EU will not yield to Greek demands for debt forgiveness

Athens told financial issues have not disappeared after Syriza win

The European Union showed a willingness on Monday to give Athens more time to pay its debts, but said it would not yield to a new Greek government's demands for debt forgiveness.

In its response to Greek anti-bailout party Syriza's election victory on Sunday, the EU warned that the country's economic problems had not disappeared and said that a debt reduction for Greece would be against euro zone rules and would send the wrong message to other members of the single currency.

Before any talks on more time for Greece to repay its debts can start, Athens must get an extension of its existing bailout to give itself time for negotiations on future economic policy and on longer loan maturity with international lenders.

"We are very motivated to work with the new Greek government to maintain the recovery path," said Jeroen Dijsselbloem, who chaired a meeting of euro zone finance ministers in Brussels to consider how to deal with Greece after the change of government.


But he said that Greece’s challenges, from mass unemployment to being shut out of financial markets, were still there and would need to be resolved in coordination with the euro zone.

“We all have to realise and the Greek people have to realise that the major problems in the Greek economy have not disappeared and haven’t even changed overnight because of the simple fact that an election took place,” Dijsselbloem said.

Bailout expiry

Europe's bailout programme for Greece, part of a €240 billion rescue package along with the International Monetary Fund, expires at midnight on February 28th and a failure to renew it would leave Athens unable to meet its financing needs.

With Greece facing repayments of about €10 billion this summer and shut out of financial markets because of its sky-high borrowing costs, investors fear that Syriza’s victory has set Athens on a collision course with international lenders.

But Mr Dijsselbloem sought to play down such concerns, saying he had already spoken to Yanis Varoufakis, Greece's likely new finance minister, for about 15 minutes by phone on Monday evening.

Syriza officials have previously said their government’s first priority would be to ask lenders for a few months of time so both sides can discuss their positions from scratch rather than picking up from where the previous government left off.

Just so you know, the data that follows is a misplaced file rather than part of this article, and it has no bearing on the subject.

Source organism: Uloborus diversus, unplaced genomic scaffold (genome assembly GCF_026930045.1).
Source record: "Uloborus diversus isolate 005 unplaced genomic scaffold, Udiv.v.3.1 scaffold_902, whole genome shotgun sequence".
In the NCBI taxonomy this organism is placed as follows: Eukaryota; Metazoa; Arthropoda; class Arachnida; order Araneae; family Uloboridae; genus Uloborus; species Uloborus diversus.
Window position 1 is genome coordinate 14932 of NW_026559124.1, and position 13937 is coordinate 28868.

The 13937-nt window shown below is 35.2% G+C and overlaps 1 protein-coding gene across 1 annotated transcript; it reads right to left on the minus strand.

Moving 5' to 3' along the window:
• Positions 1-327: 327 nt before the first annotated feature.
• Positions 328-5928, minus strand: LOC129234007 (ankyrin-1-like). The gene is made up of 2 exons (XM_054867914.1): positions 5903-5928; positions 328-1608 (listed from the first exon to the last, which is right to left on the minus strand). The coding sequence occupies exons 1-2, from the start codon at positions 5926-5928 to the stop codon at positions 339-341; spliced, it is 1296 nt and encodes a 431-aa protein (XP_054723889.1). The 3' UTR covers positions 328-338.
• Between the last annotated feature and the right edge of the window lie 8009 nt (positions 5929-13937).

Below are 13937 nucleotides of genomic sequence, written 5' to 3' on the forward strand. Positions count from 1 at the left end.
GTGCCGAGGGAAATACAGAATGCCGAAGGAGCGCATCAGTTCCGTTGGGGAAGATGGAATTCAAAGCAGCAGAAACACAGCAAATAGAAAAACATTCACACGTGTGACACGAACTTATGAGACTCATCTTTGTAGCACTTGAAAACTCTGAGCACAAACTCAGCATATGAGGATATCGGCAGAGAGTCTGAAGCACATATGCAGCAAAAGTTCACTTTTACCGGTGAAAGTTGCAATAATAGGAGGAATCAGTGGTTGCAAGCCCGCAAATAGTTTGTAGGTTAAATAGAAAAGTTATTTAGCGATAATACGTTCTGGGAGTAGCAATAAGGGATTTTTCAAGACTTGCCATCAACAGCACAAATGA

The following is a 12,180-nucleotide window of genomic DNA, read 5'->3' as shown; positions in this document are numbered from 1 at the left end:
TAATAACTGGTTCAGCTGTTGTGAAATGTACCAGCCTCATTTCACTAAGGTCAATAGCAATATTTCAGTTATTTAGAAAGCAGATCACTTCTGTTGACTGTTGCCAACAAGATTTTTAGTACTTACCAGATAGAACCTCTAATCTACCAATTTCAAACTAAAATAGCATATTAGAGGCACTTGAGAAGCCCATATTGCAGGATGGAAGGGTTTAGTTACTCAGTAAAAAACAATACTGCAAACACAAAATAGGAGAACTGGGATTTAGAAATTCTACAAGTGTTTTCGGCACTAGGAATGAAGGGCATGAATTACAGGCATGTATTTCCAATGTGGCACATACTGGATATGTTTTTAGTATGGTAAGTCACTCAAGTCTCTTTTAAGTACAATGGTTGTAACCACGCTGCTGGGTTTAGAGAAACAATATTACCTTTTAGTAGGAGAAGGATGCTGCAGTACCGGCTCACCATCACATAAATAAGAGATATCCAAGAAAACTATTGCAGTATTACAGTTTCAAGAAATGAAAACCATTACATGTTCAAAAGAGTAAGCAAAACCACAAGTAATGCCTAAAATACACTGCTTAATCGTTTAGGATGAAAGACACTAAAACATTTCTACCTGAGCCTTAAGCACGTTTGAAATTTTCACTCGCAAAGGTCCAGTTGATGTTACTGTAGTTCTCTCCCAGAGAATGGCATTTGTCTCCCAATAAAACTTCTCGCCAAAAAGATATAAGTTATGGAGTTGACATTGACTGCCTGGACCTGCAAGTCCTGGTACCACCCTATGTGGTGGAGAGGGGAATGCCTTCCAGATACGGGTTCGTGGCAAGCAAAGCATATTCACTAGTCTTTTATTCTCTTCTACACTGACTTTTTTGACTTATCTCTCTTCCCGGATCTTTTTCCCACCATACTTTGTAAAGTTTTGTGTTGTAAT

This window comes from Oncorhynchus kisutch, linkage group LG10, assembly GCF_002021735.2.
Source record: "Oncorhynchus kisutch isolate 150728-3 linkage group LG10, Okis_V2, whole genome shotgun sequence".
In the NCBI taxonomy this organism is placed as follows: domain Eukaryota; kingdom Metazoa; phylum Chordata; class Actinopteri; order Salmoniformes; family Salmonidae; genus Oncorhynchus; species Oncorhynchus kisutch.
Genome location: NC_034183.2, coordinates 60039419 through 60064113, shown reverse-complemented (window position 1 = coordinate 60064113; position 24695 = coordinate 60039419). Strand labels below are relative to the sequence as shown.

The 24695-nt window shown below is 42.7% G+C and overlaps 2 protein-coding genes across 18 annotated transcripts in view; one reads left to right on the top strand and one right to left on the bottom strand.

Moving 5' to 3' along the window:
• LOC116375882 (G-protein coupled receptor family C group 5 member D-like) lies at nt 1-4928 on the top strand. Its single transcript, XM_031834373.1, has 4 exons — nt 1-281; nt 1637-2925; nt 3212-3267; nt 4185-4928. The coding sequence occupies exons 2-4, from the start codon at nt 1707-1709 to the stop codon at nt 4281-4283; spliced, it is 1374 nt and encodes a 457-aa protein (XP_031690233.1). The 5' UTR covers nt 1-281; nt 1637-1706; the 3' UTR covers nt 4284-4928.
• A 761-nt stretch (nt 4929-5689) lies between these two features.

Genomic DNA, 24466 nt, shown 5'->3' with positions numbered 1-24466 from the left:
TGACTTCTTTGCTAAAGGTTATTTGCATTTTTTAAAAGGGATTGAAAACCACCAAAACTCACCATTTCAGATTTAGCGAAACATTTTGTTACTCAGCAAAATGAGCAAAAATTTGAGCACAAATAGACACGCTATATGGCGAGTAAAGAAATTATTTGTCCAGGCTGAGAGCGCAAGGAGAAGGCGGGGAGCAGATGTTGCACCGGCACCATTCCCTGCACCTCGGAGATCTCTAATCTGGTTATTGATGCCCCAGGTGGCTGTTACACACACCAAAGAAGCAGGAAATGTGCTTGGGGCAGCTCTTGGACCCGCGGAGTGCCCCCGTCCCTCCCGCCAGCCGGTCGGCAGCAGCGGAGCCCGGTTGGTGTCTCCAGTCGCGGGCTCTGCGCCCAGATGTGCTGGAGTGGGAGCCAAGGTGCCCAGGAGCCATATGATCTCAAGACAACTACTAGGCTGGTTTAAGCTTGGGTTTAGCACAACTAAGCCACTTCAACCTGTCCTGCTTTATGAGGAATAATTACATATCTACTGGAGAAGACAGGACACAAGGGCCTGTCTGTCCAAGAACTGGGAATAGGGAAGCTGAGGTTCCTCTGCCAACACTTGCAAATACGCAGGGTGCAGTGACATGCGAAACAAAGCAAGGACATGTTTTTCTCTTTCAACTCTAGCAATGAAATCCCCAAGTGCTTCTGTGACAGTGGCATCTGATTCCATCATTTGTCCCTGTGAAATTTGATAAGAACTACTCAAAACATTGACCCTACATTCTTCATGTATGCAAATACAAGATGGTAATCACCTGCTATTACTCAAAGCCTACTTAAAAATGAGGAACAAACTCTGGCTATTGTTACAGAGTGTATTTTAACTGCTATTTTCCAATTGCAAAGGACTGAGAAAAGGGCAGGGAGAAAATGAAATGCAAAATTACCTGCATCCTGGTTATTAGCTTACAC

They resist the idea of extending a bailout programme that they are staunchly opposed to. Mr Tsipras last week dismissed the February 28th deadline when the bailout expires, saying he had until July to negotiate with lenders.

No funding

The extension of the bailout is needed because without it Athens will not be eligible for the European Central Bank’s plan of government bond purchases. If Greece refuses to service its debt owed to the euro zone it would not get any more money from euro zone governments and private investors would not lend to it either, officials said.

"This is not about restructuring past debt," Spain's economy minister Luis De Guindos told reporters. "They need a lot of financing in the coming months and Greece is not going to obtain that from financial markets."

Even though Syriza won the elections on promises of ending fiscal austerity and demanding debt forgiveness, German foreign minister Frank-Walter Steinmeier said Berlin expected it to stick to agreements with its euro zone partners.

“We offer to work with the Greek government, but we expect them to stand by agreements,” he said.

No forgiveness

Finnish prime minister Alexander Stubb said his country was ready to discuss an extension if the new government can commit to agreed contracts and promised structural reforms.

“We will not forgive loans but we are ready to discuss extending the bailout programme or maturities ... But this will not change the fact that Greece must continue economic reforms,” Mr Stubb told reporters.

European Central Bank board member Benoit Coeure said the ECB would not take part in any debt cut for Greece, but changes to the debt maturities were possible.

"There is no room for unilateral action in Europe, that doesn't exclude a discussion, for example, on the rescheduling of this debt," Mr Coeure told Europe 1 radio.

It was a message echoed across much of Europe, particularly in Germany, the biggest contributor to euro zone bailouts whose chancellor has led calls for budgetary rigour.